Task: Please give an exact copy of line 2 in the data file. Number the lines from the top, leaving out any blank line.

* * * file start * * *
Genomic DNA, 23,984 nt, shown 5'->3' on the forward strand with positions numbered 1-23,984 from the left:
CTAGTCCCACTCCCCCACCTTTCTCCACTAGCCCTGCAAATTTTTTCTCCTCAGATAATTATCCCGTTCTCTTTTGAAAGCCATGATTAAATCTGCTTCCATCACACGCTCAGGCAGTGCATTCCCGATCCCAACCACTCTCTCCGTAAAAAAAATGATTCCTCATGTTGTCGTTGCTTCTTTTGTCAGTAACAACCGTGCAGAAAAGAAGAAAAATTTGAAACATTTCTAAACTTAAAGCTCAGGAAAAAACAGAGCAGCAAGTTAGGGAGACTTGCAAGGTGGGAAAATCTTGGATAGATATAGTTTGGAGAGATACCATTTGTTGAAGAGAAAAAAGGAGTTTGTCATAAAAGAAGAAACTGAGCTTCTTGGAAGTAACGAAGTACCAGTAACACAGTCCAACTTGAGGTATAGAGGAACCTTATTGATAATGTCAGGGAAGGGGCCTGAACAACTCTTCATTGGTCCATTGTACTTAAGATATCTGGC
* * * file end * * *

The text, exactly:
CTAGTCCCACTCCCCCACCTTTCTCCACTAGCCCTGCAAATTTTTTCTCCTCAGATAATTATCCCGTTCTCTTTTGAAAGCCATGATTAAATCTGCTTCCATCACACGCTCAGGCAGTGCATTCCCGATCCCAACCACTCTCTCCGTAAAAAAAATGATTCCTCATGTTGTCGTTGCTTCTTTTGTCAGTAACAACCGTGCAGAAAAGAAGAAAAATTTGAAACATTTCTAAACTTAAAGCTCAGGAAAAAACAGAGCAGCAAGTTAGGGAGACTTGCAAGGTGGGAAAATCTTGGATAGATATAGTTTGGAGAGATACCATTTGTTGAAGAGAAAAAAGGAGTTTGTCATAAAAGAAGAAACTGAGCTTCTTGGAAGTAACGAAGTACCAGTAACACAGTCCAACTTGAGGTATAGAGGAACCTTATTGATAATGTCAGGGAAGGGGCCTGAACAACTCTTCATTGGTCCATTGTACTTAAGATATCTGGC